I adored this debut memoir about a voyage into single-motherhood, when motherhood was the last thing on the author's itinerary. When she discovers she is pregnant, Heawood is leading a footloose, freelance life interviewing celebrities in LA. Her account of what happens next is freewheeling, hugely funny (there's a particularly brilliant story about a visit to an LA gynaecologist) and genuinely soul-mining. A "Best Book of 2020" for the Evening Standard and the Observer, it already counts Caitlin Moran and Dolly Alderton among its fans.
The book’s title refers to the games Heawood would play with her daughter when she was incapacitated from the night before. But maybe there’s another kind of “hangover” going on here: that of the excruciating process of dragging your previous self into a new way of being. In some ways, this memoir is as much about the author growing up, and growing as a person, as it is about her daughter. Heawood not only realises her new responsibilities, she embraces and relishes them: “I want to be the safe place my daughter turns to at night and wakes up to in the morning.” She isn’t the first to find out that parenthood isn’t always a Richard Curtis movie, but her unvarnished take on doing it alone is a must-read for anyone out there, floundering, scared they’re doing it wrong. The writing is great in The Hungover Games, but the humour and honesty are even better.
Later she drives her inebriated friends home from a party without a driving licence, or indeed more than two driving lessons. Some might shake their heads at a pregnant woman’s reckless behaviour, but Heawood is refreshingly unapologetic – weeks after Coachella, she even downs a glass of wine to recover from a panic attack, and while on medication for a chemically induced birth, she leaves the hospital for a trip to the deli. Who are we to judge?
The Hungover Games documents a six-year period in Heawood’s life where everything – her career, her body, her imagined future – turned upside down. Readers of her columns will be familiar with her adventures as a single mother adapting to her strange new existence. Here, she writes about pregnancy, childbirth and the early years of motherhood primarily as a comedy in which she is the hapless goofball, crashing from one indignity to the next. But woven into the sprightly prose and self-mocking humour are moments of painful truth and profundity... Outrageous anecdotes frequently make way for poignancy and reflection, however. Most affecting is the tenderness with which she writes about her daughter who becomes her “diminutive partner in crime, and in beauty, and in fart jokes”. Life may not have turned out the way the author imagined, but her book is far from a chronicle of regret.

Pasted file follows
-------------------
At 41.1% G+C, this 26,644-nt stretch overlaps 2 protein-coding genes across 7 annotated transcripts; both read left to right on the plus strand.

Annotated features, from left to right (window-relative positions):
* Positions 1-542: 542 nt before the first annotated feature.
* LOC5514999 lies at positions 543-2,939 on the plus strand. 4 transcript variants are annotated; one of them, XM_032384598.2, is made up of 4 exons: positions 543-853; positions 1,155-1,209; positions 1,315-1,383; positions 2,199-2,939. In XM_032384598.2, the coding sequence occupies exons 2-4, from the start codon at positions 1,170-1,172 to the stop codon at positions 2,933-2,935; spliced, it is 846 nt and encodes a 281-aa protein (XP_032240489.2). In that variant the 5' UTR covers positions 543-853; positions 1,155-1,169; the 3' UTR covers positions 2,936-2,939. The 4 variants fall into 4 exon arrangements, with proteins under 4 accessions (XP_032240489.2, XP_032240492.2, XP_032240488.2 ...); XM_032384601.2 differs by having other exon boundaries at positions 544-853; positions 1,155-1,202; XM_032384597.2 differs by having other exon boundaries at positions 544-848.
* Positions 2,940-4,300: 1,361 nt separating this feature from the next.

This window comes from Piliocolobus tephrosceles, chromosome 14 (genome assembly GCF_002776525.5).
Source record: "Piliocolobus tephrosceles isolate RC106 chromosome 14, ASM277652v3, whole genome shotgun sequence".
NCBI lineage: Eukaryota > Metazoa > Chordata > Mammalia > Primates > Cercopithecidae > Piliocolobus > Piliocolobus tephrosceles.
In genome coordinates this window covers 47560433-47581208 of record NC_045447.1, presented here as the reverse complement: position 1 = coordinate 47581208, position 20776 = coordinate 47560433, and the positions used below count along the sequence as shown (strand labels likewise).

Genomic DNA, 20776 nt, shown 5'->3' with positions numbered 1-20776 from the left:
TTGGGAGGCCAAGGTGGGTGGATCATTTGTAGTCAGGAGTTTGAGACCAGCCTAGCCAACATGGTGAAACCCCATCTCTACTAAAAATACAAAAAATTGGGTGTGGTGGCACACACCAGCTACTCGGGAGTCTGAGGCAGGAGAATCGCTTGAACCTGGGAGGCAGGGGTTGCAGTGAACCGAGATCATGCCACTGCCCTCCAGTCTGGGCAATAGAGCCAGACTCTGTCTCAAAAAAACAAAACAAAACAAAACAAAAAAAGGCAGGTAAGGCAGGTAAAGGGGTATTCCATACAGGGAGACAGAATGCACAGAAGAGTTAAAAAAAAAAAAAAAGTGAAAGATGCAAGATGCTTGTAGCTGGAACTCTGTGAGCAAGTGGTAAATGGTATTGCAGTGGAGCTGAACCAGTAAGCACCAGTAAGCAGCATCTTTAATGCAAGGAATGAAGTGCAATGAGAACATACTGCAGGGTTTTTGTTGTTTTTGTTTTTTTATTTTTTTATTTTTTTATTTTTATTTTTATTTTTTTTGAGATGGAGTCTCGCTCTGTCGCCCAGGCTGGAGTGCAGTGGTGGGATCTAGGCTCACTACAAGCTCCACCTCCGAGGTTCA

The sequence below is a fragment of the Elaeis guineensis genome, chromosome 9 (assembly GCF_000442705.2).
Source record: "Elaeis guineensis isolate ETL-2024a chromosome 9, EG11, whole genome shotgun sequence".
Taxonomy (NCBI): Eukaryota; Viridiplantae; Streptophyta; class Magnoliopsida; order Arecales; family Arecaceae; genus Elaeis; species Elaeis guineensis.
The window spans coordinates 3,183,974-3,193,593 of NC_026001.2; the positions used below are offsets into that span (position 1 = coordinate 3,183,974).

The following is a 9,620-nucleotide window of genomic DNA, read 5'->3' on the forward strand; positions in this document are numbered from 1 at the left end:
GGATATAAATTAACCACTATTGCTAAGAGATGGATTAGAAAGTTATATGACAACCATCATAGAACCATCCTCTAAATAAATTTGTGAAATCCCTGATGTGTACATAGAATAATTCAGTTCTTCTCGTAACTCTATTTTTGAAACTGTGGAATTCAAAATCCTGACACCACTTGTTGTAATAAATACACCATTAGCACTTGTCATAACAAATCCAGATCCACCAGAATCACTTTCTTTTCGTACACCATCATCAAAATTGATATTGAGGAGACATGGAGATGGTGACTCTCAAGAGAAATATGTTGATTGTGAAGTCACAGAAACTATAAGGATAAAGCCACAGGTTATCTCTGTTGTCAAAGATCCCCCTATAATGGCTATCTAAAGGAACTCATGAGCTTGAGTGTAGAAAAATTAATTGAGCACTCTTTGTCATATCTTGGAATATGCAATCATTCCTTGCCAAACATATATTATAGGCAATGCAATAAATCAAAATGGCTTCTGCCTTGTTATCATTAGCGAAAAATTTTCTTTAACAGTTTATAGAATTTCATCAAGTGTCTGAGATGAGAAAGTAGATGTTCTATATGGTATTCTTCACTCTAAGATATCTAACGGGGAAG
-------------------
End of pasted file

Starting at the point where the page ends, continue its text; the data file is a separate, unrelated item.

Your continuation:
The market has been flooded in recent years with memoirs by zeitgeisty female writers suppposedly popular with millennials; few pass the “why do I care” test. Yet, thanks to Heawood’s way with humour and her knack for getting herself into screwball scrapes, The Hungover Games sustains. Occasionally, in the later parts of the book, her more whimsical vignettes on east London life can feel like padding. Nevertheless, it is a charming, diverting, indie flick of a memoir, a joy to gulp down in the garden on a sunny afternoon.
The Los Angeles sections unfold in the Gwyneth Paltrow heartland, and Heawood satirises the types that thrive there, who look “natural” with the help of $100 skincare regimes. There are a few celebrity cameos. She interviews Goldie Hawn and Jodie Foster, who come across as kind, but then Heawood knows how to play the Hollywood publicity machine, “kiss arse” and write in a way that’s sharp enough to impress but not offend. At another point she asks an LA gynaecologist about masturbating while pregnant. The doctor can’t bring herself to say clitoris, only that her clients “use their vibrators on the front part”. It’s brilliant. Heawood has a good sense of humour, but is never bitter or cruel. Above all, she has written a tender book about parental love that she and her daughter should be proud of.